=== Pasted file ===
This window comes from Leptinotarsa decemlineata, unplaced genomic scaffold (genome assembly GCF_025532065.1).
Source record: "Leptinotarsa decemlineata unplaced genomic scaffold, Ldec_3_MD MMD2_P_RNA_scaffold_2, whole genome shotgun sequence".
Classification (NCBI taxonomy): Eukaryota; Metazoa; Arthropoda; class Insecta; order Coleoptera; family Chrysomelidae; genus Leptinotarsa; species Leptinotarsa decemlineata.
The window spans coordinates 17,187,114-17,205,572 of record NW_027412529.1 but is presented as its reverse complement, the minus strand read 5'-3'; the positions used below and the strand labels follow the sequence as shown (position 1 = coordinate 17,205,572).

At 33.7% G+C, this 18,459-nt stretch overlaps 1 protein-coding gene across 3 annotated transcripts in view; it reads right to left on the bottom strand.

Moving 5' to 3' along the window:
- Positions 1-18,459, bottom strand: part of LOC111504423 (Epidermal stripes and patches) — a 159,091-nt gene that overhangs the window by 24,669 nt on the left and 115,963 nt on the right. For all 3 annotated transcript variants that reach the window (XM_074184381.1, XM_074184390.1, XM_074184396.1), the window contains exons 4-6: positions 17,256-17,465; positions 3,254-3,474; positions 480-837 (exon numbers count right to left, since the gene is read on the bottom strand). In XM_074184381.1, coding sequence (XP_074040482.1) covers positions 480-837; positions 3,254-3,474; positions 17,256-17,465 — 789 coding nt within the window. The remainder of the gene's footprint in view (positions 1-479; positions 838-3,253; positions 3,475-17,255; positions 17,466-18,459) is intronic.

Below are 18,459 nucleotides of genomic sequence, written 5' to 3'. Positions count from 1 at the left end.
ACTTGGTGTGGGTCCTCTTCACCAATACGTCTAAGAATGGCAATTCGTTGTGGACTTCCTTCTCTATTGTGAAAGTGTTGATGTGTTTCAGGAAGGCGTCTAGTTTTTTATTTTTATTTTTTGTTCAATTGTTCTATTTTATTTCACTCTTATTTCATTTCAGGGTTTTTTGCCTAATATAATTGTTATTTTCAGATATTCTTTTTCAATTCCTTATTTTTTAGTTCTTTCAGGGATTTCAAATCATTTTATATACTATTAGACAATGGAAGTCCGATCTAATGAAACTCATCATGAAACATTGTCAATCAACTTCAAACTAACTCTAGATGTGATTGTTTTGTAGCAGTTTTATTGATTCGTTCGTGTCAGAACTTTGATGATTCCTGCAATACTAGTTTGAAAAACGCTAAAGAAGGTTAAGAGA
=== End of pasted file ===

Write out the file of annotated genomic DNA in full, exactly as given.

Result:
This window comes from Leptinotarsa decemlineata, unplaced genomic scaffold (genome assembly GCF_025532065.1).
Source record: "Leptinotarsa decemlineata unplaced genomic scaffold, Ldec_3_MD MMD2_P_RNA_scaffold_2, whole genome shotgun sequence".
Classification (NCBI taxonomy): Eukaryota; Metazoa; Arthropoda; class Insecta; order Coleoptera; family Chrysomelidae; genus Leptinotarsa; species Leptinotarsa decemlineata.
The window spans coordinates 17,187,114-17,205,572 of record NW_027412529.1 but is presented as its reverse complement, the minus strand read 5'-3'; the positions used below and the strand labels follow the sequence as shown (position 1 = coordinate 17,205,572).

At 33.7% G+C, this 18,459-nt stretch overlaps 1 protein-coding gene across 3 annotated transcripts in view; it reads right to left on the bottom strand.

Moving 5' to 3' along the window:
- Positions 1-18,459, bottom strand: part of LOC111504423 (Epidermal stripes and patches) — a 159,091-nt gene that overhangs the window by 24,669 nt on the left and 115,963 nt on the right. For all 3 annotated transcript variants that reach the window (XM_074184381.1, XM_074184390.1, XM_074184396.1), the window contains exons 4-6: positions 17,256-17,465; positions 3,254-3,474; positions 480-837 (exon numbers count right to left, since the gene is read on the bottom strand). In XM_074184381.1, coding sequence (XP_074040482.1) covers positions 480-837; positions 3,254-3,474; positions 17,256-17,465 — 789 coding nt within the window. The remainder of the gene's footprint in view (positions 1-479; positions 838-3,253; positions 3,475-17,255; positions 17,466-18,459) is intronic.

Below are 18,459 nucleotides of genomic sequence, written 5' to 3'. Positions count from 1 at the left end.
ACTTGGTGTGGGTCCTCTTCACCAATACGTCTAAGAATGGCAATTCGTTGTGGACTTCCTTCTCTATTGTGAAAGTGTTGATGTGTTTCAGGAAGGCGTCTAGTTTTTTATTTTTATTTTTTGTTCAATTGTTCTATTTTATTTCACTCTTATTTCATTTCAGGGTTTTTTGCCTAATATAATTGTTATTTTCAGATATTCTTTTTCAATTCCTTATTTTTTAGTTCTTTCAGGGATTTCAAATCATTTTATATACTATTAGACAATGGAAGTCCGATCTAATGAAACTCATCATGAAACATTGTCAATCAACTTCAAACTAACTCTAGATGTGATTGTTTTGTAGCAGTTTTATTGATTCGTTCGTGTCAGAACTTTGATGATTCCTGCAATACTAGTTTGAAAAACGCTAAAGAAGGTTAAGAGA